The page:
Kregg Dailey as Torvald, Shanae’a Moore as Nora in Classical Theatre Company’s production of Ibsen’s A Doll’s House.
Photos by Pin Lim.
Houston’s Classical Theatre Company returns to Ibsen this winter with their production of A Doll’s House, directed by Classical Theatre’s artistic director John Johnson, through Feb. 21 at Chelsea Market location. A + C editor Nancy Wozny visited with Johnson on bringing Ibsen back to CTC, his approach to the play and it’s relevancy to today’s world.
Ibsen in February. Feels kind of perfect. You thought so too. Why?
Well, the action of the play takes place in Norway over three days: Christmas Eve, Christmas Day, and the following day, and so I felt like a grey chilly environment would be appropriate. That, and of course, most of Ibsen’s plays – while potent and powerful – are quite bleak, so it seems like that makes for a perfect sort of weather for his stories.
You mentioned that you are doing a more ethereal treatment for a play by the father of realism. I love that. But say more. How do you make Ibsen more airy?
The tack we’re taking for this production is that it is a memory. Nora is remembering the events that changed her life so dramatically, and as an audience, we are traveling with her down this path. As memories shift and change over time, so does the reality of the production. In an almost expressionistic sense, Nora’s memory will tweak and change the situation. Physically, we have almost no structure to the scenery. It will primarily be made up of gauze-like fabric, in order to create a feeling of hazy memory.
I am always curious how a director gathers the creative team around a project. How does this part of the process work for you?
Somewhat obviously, the first step in the process is to find a script. Once that’s done, I start thinking about how I want to tackle this production. CTC’s goal is to always re-envision the classics in some capacity or other – whether that’s by a design element, thematic choices, casting decisions, or the like. As soon as that’s settled, I start thinking about casting choices: are there any roles that can be pre-cast (thereby avoiding the need to audition the part)? Then we cast our season through several rounds of auditions and callbacks each June, so that generally by early July our shows are entirely cast for the season. It’s right around this time that we start looking for designers. I track down scenic, costume, lighting, and sound designers that I work well with or whose work I admire and think it would be a nice fit for this particular production’s conceit. Usually a production will have sixteen or so artists work on it, and I always try to have a nice mix of CTC veterans and first-timers.
Can you talk about the choice of Shanae’a Moore in the role of Nora?
Nora is one of the great females roles in western drama. If Henrik Ibsen could do one thing, it was to write some profound characters for women. Nora begins the play mired in a morass of naïveté. She’s been utterly sheltered throughout her young life, and through the course of the play, she arrives at that realization. To accurately achieve this complex role, it requires a talented actress who can create a believable character that is both very young and malleable and yet capable of the great strength necessary to land the end of the play. Shanae’a stood out immediately in the callback auditions. I had seen her work in other theaters around town, and I had been quite impressed for someone so young to have such a stage presence as she has. She did not disappoint in the auditions last summer. She showed herself to have the ability to embrace the blind youthfulness that Nora opens with, and the gravitas to nail the reality at the end of the play. Thus far, Shanae’a has been a dream to work with, and I can only imagine that her Nora will be full and real and wonderful.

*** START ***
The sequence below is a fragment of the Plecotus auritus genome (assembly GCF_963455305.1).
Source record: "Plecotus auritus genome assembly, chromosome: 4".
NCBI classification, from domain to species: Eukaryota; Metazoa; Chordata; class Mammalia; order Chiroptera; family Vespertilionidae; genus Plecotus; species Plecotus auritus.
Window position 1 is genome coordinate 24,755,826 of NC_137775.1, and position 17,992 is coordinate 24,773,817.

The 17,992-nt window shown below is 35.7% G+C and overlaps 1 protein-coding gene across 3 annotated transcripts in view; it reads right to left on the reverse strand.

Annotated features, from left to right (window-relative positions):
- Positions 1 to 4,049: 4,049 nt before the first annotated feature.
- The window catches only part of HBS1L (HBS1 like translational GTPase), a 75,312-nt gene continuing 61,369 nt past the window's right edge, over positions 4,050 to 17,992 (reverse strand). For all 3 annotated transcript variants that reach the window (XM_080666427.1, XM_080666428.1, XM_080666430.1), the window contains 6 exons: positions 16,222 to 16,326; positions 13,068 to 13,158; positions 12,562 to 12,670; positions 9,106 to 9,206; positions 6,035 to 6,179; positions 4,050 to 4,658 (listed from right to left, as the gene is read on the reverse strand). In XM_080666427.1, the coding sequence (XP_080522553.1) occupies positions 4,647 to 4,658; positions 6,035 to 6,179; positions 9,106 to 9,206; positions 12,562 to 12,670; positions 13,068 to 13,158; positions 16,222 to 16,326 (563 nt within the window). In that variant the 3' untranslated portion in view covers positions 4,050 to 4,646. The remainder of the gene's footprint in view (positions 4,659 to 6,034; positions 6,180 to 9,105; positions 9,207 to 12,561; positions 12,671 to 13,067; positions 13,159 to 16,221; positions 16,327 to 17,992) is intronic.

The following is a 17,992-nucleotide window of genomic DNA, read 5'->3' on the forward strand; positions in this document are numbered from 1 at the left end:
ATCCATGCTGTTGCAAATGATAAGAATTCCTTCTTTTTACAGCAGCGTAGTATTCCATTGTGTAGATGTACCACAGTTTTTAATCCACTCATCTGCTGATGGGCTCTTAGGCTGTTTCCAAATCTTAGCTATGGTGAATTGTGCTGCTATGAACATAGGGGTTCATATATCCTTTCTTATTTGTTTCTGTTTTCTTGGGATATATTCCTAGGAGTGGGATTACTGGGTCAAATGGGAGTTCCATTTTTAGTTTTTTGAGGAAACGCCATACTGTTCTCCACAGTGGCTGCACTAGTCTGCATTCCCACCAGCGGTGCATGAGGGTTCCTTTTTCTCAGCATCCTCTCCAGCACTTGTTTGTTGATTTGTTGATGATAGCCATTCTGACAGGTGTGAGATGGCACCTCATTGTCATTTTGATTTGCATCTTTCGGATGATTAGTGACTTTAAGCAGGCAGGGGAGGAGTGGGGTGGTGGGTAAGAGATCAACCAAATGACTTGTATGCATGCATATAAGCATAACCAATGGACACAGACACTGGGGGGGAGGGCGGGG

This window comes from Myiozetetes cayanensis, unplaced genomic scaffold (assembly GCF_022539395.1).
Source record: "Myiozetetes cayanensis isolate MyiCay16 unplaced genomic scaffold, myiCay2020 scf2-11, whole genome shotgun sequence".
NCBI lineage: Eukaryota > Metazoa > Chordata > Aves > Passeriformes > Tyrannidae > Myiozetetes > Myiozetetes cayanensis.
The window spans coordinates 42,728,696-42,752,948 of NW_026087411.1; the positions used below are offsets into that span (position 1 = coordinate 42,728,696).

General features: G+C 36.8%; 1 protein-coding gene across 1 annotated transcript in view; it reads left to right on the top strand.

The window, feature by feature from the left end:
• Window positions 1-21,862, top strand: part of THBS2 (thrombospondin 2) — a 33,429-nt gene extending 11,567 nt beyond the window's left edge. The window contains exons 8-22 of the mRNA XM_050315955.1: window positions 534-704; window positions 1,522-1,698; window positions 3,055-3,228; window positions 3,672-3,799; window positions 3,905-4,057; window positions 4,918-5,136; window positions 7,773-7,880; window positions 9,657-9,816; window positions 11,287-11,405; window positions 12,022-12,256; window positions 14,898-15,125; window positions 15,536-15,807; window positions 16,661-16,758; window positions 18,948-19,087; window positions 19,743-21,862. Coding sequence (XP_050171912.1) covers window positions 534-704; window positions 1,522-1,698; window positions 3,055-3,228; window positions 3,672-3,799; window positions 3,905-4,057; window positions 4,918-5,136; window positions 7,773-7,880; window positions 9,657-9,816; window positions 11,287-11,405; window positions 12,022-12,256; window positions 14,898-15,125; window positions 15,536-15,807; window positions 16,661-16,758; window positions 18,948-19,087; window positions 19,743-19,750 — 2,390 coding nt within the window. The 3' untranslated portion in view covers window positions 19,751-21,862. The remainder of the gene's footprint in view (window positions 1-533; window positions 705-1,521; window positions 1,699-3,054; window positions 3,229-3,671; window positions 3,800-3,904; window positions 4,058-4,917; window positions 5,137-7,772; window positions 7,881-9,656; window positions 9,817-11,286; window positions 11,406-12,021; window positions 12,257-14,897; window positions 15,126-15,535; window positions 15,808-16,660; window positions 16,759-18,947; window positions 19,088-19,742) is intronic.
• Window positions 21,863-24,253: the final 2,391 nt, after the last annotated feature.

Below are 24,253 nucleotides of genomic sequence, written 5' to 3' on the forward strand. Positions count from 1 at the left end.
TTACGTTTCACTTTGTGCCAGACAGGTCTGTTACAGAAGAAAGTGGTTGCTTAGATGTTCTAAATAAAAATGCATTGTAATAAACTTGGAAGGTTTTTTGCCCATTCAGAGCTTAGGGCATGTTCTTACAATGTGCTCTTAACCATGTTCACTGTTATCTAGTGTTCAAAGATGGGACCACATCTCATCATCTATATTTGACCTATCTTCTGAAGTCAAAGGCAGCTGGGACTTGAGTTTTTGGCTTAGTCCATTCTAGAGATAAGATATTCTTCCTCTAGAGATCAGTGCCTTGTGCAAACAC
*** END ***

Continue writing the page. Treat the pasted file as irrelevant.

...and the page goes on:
As a culture, yes we are still struggling with women’s issues and rights. What about this play in particular felt right, right now?
Frankly, it’s kind of sad to me that the play is as relevant as it is right now, some 130 years after it was originally penned. Of course, the treatment of women in the Victorian West was considerably more overt in its subjugation than it is today. However, sexism is something that is alive and well in all aspects of society. Whether it is the lack of equality in pay in the workplace, the attempts at male politicians to legislate women’s bodies, or sexism in media, women are still treated as second-class citizens in many various aspects of our society. I find it particularly poignant that in this, an election year, two of the candidates for President of the United States are women. This allows us to compare and contrast their treatment against those of their male counterparts (as well as their treatment by their male counterparts). And while certainly women’s place in society is the example given in A Doll’s House, Ibsen himself stated that it wasn’t a feminist play. It is a humanist play. The fact of the matter is that Ibsen was pointing out a lack of equality for everyone through Nora’s story.